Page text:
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Indian Valley Record
Greenville, California
April 13, 2011     Indian Valley Record
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April 13, 2011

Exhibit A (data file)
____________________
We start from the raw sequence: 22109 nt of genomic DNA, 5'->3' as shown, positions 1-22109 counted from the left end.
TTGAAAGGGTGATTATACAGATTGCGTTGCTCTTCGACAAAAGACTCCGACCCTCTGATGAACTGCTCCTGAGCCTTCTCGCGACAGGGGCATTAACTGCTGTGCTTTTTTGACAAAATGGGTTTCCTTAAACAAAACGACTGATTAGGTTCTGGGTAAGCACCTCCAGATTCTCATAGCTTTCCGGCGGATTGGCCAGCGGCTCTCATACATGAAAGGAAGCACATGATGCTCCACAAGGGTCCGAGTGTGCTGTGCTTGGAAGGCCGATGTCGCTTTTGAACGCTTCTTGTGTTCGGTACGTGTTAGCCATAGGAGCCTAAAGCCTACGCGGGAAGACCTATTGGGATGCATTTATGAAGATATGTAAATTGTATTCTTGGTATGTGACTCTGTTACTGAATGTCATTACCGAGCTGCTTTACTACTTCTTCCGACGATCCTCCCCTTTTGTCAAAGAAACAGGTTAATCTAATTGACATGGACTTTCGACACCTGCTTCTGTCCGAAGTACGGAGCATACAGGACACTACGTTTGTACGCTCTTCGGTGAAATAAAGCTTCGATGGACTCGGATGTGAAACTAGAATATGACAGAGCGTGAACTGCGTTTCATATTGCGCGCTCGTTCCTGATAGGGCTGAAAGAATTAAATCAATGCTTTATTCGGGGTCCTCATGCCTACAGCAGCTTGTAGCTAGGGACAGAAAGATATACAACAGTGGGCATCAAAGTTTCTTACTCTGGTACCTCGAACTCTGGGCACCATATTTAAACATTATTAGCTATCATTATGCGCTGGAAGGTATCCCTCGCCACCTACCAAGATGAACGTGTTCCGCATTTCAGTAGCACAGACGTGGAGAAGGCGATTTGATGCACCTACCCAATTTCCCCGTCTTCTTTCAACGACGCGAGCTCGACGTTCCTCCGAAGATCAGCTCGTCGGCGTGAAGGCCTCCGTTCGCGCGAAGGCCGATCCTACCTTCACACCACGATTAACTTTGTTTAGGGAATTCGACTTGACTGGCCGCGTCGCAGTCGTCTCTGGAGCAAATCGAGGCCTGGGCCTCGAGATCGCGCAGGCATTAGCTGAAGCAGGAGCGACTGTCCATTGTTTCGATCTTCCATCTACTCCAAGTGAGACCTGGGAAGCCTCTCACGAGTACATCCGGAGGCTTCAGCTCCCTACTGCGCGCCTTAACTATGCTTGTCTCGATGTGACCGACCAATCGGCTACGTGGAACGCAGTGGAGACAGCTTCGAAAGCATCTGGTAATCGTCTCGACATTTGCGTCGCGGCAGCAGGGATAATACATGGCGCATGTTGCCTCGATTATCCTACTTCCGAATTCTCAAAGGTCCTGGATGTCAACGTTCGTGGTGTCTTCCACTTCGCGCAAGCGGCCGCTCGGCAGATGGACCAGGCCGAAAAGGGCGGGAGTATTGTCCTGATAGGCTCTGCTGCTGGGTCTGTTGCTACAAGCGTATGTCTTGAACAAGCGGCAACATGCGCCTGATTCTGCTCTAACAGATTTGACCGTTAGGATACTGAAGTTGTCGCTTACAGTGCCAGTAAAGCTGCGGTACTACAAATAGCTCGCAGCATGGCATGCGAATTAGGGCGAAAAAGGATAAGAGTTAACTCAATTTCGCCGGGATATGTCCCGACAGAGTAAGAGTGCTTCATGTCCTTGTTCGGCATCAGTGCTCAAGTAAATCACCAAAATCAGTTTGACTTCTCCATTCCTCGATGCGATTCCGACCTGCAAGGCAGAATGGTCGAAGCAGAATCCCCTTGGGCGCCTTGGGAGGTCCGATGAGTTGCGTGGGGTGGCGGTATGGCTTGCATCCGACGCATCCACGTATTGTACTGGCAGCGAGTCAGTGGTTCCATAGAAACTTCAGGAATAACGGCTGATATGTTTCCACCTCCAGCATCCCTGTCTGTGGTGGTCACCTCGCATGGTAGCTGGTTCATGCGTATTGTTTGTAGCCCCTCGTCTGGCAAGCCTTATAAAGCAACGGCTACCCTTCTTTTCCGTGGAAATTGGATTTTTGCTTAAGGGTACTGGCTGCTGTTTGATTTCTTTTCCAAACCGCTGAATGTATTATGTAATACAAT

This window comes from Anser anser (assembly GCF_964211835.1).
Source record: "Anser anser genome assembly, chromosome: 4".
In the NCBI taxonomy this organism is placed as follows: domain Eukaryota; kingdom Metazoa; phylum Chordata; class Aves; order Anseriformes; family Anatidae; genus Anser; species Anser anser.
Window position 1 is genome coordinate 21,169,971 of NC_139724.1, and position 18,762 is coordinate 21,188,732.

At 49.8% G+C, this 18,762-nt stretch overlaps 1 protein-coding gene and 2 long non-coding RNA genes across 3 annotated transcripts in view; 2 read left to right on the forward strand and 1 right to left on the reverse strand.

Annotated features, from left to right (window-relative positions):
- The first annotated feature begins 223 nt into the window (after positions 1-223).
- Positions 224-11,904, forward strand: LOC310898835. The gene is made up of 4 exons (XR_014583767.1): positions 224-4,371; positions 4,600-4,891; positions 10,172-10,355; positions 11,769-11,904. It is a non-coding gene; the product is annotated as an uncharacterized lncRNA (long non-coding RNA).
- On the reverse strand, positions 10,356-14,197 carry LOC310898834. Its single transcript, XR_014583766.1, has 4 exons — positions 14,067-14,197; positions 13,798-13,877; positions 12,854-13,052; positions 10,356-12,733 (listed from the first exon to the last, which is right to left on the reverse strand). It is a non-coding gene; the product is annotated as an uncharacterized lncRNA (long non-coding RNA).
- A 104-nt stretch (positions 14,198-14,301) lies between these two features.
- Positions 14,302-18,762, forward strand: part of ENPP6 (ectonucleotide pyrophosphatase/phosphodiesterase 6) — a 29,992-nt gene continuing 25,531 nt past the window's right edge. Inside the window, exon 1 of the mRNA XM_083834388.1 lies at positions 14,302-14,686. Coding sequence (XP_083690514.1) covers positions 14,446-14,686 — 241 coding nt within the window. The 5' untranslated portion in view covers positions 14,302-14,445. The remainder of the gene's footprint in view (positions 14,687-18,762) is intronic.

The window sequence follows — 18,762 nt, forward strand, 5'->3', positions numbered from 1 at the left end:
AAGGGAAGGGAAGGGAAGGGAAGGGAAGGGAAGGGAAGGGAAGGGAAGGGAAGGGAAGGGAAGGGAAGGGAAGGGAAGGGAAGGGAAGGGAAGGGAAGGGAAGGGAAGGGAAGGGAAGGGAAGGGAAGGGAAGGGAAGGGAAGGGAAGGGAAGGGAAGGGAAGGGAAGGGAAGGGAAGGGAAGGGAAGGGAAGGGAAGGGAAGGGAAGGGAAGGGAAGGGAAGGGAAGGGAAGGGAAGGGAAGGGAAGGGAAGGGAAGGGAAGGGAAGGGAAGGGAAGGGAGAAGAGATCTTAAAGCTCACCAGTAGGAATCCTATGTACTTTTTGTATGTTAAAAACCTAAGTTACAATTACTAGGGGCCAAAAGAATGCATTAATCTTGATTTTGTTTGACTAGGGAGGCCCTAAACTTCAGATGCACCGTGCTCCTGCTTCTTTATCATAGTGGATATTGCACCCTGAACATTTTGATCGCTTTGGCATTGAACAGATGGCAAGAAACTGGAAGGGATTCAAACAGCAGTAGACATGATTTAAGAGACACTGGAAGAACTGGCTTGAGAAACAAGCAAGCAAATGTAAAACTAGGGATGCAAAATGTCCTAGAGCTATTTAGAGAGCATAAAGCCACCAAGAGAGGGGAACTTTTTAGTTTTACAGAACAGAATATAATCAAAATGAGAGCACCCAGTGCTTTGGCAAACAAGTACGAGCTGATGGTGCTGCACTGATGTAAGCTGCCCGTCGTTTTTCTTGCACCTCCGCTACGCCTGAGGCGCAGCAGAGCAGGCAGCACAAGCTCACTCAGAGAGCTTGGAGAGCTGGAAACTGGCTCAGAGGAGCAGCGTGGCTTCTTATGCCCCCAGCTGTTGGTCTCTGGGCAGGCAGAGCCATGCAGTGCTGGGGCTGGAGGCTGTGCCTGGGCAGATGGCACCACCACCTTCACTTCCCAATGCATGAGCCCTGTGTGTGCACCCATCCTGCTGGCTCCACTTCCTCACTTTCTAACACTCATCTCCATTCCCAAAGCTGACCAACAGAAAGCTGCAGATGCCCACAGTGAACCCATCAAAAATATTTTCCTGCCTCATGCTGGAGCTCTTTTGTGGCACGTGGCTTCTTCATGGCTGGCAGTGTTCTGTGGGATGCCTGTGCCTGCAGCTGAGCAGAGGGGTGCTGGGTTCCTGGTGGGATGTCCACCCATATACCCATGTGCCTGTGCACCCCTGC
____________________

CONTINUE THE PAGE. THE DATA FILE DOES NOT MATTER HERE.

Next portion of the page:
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}, Vol. 81, NO. 21 Y Feather Publishing Co., Inc. 530-284-7800 lU l -),-) all of the Indian Valley Area Wednesday, April 13,2011 5O Students investigate architecture Alicia Knadler Indian Valley Editor Students both young and older are giving back to their community in creative ways that maximize the benefit for all. Greenville alumnus Tyler Pew, one such student, is a master's student of architec- ture at the California College of the Arts in San Francisco. He wanted to give some- thing back to his "beautiful Indian Valley" community, so he. not only shared his passion for architectural design with students at Plumas Charter School's Indian Valley Academy, he hosted three full days of education with help from fellow master's of architec- ture students. Together they introduced students to a variety of de- sign concepts and the modern technology they use to trans- form their ideas into tangible results. Pew said about his studies, that he spends much of his time "playing with cardboard and rotating models around in Rhino, a three-dimensional modeling software that can be used by computer aided drafters, and other forms of computer-aided design. The result of three days of intensively creative study culminated with four teams of students giving formal pre- sentations about their design concepts for a new school- yard and fence. The first two days Students first created per- sonalized boundary condition images of themselves using Inkscape, a vector graphics software similar to Adobe Illustrator. See IVA, page 6A Indian Valley Academy stu- dents are dressed for success (above) when they gather to give formal presentations about their design concepts to the community. One fence design includes a beefed-up wall that can stand up to activities like ball games. Photos by Alicia Knadler Resolution pledges awareness of water rights Joshua Sebold Staff Writer The Plumas County Board of Supervisors approved a resolution recognizing water rights in the county and pledging to take them into account when Conducting or approving watershed restora- tion projects in the county at a Tuesday, April 5, meeting. Flood Control and Water ConserVation District Man- ager Brian Morris brought the resolution before the foreseeable impacts." board. It concluded that the The document declared, county would "work with in- "Effective planning for stream terested parties" to develop restoration projects requires additional, strategies for notice to and.coordinatioe ensuring projects don't nega- "So when people talk about having water rights, they are a property right, they can be bought and sold and there's a clear possession of those rights.' ................ "A person is not said to own water but to have a right to use it and that's the property right." "The Department of Water Resources has water rights to the water in Lake Davis and we have with them a long- term contract that goes through the year 2038 with provisions for renewal beyond that." At this point Crescent Mills resident Todd Anderson told the board he would like. the resolution to specifically recognize his water rights. Morris responded that he listed several prominent water right decrees over the years that included large groups of users but that he also included language to recognize all other water rights holders in the county. That section reads: "the State Water Resources Control Board currently rcognizes more than 500 other active water rights in Plumas County, including permits or licenses-to appro- priate water, certified stock- pbnds, statements of diver- sion and use, and federal claims." After that explanation, Eastern Plumas Supervisor Terry Swofford moved to pass the resolution and Graeagle Supervisor Jon Kennedy seconded. Sheriff's office reorganizes Dan McDonald Staff Writer dmcdonald@plumasnews.conl The Plumas County Sheriff wants to scrap the under- sheriff position in favor of two assistant sheriffs. The Plumas County super- visors said that plan is fine with them. By a unanimous vote Tues- day, the board gave Sheriff Greg Hagwood the OK to change the command structure that has been in place for the past 12 years. Hagwood, who has been sheriff since Jan. 5 and was carrying out the sheriffs duties for a year prior to that, said a new structure makes .sense. "We have been operating at a deficit when it comes to administrative assistants for two years," Hagwood said. "That was a deliberate deci- sion on my part to save what has ended up being a substan- tial amount of money." Despite the savings, Hag- wood said, "That arrange- ment is not sustainable." "We hav e barely kept our head above water," Hagwood added. "My strong sense is that we are losing ground. We are not capitalizing on opportunities that exist, and with the ability to restruc- ture and have two assistant sheriffs it will allow us to provide better leadership within the agency." In addition to eliminating the undersheriff job, Hag- wood's reorganization plan calls for the elimination of a second, undetermined position in the department. The pay for the two assistant sheriffs would be determined by averaging the compensation of the under- sheriff and the other, to-be- determined position. Two positions would be cut and two added. The over- all financial obligation would remain the same. Hagwood told the board one of the assistant sheriffs would be designated as his fill-in. That person would step in to handle the sheriffs duties in his absence: The sheriff said the two assistant sheriff positions would likely be filled from within the department. He said he intends to post the opening in-house for one week and conduct interviews See Sheriff, page 7A County investment outlook good Dan McDonald Staff Writer d The company that manages roughly a third of Plumas County's investments pre-. sented an optimistic outlook Tuesday, April 5. Carlos Oblites, senior man-. aging consultant' for PFM Asset Management, told the Plumas County Board of Supervisors, "We've had a very successful first year under our belt." Success in a still-sluggish national economy translated to a 1 .3 percent return on in- vestment since the PFM fund's inception March 81; 2010. PFM's portion of the county's $79 million in pooled investments was $29,807,021 as of March 31, 2011. Oblites explained his com- pany works "very closely" with the county treasurer and must follow well-defined guidelines in the way it manages the county's money. "We have to comply with California government code," Oblites said. "So, unlike your personal investments, this has very rigidly defined para- meters of how these funds can be invested. They're limited to fixed income securities. You're basically looking at the bond markets and anything, with a maturity of five years or less." Interest rates at historically low levels limit the potential return on fixed-income securities. Most of the county's port- folio under PFM's direction is concentrated in securities with a three-year maturity range or less. Oblites said this structure helps to capture higher yields, While maintaining ample liquidity should interest rates increase. Oblites said 95 percent of See Invest, page 7A 111!!![!111!!!.!!1117 To subscribe to the Record, call 530-283-0800 tively impact "any holders of water rights." * When a member of the pub- lic asked about ownership of water in Lake Davis, Morris explained, "People Can own a right to use the water but the water is generally described as belonging to the people of the state of California." with potentially affected water users." It called for all environ. mental documents attached to such projects to include "an assessment of any short- term and long-term water supply impacts" along with "contingency plans and mitigation measures to offset A rd'winnin00, chefs Greenville High School Culinary Team members each brought home medals and prizes for winning second place at the California ProStart Competition in Pomona. For story and more photos, see page 7A. Photo by Alicia Knadler